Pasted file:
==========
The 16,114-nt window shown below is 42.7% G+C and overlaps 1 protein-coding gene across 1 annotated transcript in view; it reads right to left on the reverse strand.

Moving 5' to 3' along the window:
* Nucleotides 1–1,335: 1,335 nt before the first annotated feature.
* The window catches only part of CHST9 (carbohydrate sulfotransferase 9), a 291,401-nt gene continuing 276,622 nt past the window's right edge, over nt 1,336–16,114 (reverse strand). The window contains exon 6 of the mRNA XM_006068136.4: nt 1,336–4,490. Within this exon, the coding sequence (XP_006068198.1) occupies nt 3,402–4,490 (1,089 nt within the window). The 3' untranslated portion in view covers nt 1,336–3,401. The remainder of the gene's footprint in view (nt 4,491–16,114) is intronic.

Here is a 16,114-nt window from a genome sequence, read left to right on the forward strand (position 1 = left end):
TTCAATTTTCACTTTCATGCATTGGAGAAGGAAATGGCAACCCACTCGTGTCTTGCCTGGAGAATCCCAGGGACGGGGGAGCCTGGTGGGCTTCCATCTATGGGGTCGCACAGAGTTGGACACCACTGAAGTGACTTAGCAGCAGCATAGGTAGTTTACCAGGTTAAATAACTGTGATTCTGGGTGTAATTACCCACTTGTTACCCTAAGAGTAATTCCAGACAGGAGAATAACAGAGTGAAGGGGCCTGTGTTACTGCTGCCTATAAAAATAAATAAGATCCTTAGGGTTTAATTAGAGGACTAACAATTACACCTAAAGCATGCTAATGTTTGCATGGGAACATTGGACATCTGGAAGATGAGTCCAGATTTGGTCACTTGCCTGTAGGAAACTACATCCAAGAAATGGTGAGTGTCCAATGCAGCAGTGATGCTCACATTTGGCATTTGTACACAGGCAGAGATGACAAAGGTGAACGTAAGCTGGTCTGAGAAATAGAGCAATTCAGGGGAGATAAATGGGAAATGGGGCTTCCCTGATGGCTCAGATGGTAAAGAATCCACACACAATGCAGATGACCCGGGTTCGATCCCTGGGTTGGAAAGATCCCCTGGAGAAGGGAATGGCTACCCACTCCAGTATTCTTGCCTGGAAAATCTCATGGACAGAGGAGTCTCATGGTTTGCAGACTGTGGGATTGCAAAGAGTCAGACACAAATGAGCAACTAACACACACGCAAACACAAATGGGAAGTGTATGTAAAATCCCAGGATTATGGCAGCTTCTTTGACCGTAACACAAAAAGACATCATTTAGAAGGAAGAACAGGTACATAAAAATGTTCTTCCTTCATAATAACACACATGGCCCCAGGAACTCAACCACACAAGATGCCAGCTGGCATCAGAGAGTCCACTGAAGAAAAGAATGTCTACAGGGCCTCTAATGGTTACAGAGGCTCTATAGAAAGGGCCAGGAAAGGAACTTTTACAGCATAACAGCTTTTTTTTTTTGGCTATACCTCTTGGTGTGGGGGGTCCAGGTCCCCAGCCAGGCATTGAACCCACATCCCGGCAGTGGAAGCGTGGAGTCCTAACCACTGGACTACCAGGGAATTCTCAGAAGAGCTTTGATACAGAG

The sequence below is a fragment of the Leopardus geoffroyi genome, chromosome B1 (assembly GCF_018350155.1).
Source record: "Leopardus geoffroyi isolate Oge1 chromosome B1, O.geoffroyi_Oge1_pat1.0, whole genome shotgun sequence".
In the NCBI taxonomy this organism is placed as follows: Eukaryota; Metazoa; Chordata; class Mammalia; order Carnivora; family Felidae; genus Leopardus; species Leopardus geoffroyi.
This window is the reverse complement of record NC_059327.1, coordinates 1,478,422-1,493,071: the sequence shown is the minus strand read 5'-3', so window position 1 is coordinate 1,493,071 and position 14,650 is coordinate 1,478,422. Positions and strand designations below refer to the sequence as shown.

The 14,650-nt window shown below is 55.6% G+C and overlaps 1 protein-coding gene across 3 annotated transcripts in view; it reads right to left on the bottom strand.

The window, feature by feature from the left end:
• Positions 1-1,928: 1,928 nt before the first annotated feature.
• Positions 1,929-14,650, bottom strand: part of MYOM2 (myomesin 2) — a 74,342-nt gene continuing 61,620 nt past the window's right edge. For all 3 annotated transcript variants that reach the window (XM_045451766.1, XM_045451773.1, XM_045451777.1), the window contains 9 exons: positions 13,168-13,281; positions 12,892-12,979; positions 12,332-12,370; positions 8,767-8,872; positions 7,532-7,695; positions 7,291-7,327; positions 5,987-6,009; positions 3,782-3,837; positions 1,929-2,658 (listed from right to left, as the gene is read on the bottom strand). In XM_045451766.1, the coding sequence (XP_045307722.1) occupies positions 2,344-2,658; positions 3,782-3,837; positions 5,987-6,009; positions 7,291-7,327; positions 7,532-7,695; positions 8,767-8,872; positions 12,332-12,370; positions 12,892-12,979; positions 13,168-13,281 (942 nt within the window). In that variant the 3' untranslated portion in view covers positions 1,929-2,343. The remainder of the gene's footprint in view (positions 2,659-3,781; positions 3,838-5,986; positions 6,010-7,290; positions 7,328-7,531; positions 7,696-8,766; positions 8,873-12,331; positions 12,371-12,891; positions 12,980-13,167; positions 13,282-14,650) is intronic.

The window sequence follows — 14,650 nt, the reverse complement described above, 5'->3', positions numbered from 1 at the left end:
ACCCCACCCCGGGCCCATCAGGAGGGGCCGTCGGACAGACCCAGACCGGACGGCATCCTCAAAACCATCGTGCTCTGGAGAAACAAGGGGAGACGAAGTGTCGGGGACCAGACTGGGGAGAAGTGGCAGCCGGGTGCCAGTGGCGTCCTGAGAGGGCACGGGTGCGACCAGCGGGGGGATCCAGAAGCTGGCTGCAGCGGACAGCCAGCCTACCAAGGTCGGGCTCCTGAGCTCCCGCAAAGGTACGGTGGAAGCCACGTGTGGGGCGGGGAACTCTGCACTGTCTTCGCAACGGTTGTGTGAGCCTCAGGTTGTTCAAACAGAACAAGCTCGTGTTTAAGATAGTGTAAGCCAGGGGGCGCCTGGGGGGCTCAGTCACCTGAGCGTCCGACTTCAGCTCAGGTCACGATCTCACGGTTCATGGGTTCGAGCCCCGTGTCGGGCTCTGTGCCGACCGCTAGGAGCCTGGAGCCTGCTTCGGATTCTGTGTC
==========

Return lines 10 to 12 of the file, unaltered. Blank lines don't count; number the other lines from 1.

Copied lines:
This window is the reverse complement of record NC_059327.1, coordinates 1,478,422-1,493,071: the sequence shown is the minus strand read 5'-3', so window position 1 is coordinate 1,493,071 and position 14,650 is coordinate 1,478,422. Positions and strand designations below refer to the sequence as shown.

The 14,650-nt window shown below is 55.6% G+C and overlaps 1 protein-coding gene across 3 annotated transcripts in view; it reads right to left on the bottom strand.

The window, feature by feature from the left end: